Thursday, December 30, 2004


Decent post from The American Thinker.

Political operatives on both sides of the aisle are discussing the 2008 election as if it were only days away. But this seemingly premature preoccupation is hardly a dismissal of the important issues facing President Bush in his second term. Rather, this talk of the next presidential race is representative of the pivotal changes in the political landscape that occurred last November.

Unfortunately, the forces of “moderation” are still at work within the GOP, threatening to undermine the tremendous gains made by conservatives in the elections. Arnold Schwarzenegger contends that the Republican Party should move “to the center” (which means to the left) on social issues.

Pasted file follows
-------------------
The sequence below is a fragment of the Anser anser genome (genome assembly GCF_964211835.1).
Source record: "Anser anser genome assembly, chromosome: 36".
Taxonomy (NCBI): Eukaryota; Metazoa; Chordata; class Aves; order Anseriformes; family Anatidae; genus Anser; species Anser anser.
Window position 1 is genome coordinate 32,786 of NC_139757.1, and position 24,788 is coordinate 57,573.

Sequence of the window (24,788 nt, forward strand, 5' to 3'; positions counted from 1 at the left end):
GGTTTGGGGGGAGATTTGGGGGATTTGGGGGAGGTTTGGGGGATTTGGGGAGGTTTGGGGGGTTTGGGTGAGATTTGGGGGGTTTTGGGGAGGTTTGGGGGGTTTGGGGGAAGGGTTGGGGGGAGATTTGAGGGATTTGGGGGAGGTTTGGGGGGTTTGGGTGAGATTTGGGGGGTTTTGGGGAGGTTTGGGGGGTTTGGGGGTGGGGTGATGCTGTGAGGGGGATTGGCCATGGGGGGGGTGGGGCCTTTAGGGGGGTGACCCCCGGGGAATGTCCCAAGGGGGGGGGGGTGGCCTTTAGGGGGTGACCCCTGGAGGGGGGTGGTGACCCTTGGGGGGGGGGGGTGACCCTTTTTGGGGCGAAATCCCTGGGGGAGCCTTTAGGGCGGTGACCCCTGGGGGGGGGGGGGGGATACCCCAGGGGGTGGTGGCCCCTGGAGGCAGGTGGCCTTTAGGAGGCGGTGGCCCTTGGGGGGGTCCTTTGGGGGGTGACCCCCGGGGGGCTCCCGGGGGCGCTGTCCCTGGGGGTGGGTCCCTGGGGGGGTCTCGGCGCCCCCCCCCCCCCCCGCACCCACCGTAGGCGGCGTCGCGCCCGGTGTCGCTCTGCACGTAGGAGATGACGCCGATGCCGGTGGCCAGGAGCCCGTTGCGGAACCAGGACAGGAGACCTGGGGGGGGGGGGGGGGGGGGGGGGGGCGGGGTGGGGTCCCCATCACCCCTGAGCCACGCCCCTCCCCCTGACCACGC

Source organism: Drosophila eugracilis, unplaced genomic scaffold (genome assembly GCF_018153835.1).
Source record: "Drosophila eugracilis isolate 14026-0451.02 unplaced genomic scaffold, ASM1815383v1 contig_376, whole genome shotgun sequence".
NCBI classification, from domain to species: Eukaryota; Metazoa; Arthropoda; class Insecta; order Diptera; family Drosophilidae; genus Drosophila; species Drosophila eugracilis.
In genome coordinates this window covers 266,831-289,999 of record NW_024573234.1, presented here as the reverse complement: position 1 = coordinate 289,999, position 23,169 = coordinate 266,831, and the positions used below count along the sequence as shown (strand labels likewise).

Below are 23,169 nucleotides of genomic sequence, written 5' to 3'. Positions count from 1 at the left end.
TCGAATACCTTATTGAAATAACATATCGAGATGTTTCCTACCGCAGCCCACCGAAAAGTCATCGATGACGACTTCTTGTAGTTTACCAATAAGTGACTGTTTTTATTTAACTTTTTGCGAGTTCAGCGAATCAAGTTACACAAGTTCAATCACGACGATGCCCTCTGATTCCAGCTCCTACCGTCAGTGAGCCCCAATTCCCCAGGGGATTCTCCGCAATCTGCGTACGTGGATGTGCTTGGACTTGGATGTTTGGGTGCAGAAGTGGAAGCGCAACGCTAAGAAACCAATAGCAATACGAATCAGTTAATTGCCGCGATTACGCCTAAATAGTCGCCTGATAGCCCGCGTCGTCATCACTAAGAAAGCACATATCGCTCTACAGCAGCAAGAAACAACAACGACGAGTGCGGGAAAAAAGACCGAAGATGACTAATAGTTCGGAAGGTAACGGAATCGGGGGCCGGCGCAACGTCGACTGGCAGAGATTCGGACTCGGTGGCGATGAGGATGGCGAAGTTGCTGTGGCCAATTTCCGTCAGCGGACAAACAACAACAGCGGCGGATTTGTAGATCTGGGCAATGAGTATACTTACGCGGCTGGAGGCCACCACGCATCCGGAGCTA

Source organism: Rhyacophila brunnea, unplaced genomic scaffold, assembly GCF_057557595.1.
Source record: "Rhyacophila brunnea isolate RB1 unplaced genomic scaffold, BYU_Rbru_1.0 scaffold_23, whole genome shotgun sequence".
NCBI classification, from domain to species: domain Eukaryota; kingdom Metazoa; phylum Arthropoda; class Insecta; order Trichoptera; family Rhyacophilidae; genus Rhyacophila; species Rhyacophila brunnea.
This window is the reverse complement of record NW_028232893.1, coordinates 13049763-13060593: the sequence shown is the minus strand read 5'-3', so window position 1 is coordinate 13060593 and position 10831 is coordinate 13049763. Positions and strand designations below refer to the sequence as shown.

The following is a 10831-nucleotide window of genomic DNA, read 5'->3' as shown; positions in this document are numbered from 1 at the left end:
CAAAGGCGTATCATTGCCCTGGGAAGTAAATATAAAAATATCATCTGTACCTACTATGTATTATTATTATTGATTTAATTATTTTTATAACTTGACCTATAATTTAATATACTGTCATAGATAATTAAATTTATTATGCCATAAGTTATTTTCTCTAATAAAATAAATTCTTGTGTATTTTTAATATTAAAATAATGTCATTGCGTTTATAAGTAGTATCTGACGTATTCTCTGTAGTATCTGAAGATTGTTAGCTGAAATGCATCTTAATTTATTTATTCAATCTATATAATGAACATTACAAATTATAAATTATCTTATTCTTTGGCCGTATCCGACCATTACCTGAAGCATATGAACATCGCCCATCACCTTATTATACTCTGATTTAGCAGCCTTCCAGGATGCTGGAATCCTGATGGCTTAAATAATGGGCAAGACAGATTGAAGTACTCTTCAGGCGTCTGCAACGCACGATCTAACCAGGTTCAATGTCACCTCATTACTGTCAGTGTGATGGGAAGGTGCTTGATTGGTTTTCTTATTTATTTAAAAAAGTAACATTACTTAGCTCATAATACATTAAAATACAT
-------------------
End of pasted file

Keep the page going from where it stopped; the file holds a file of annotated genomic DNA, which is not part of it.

Voices from within the RNC contemplate running a social “moderate” as the best means of countering a potential Hillary candidacy. And political strategist Dick Morris warned against GOP senators playing hardball in response to Democrat filibusters of judicial nominees.

But although the Republican Party cannot afford to become arrogant and heavy handed in the wake of its recent victories, neither should it be fixated on gaining the approval of its political rivals, or the avoidance of controversy.

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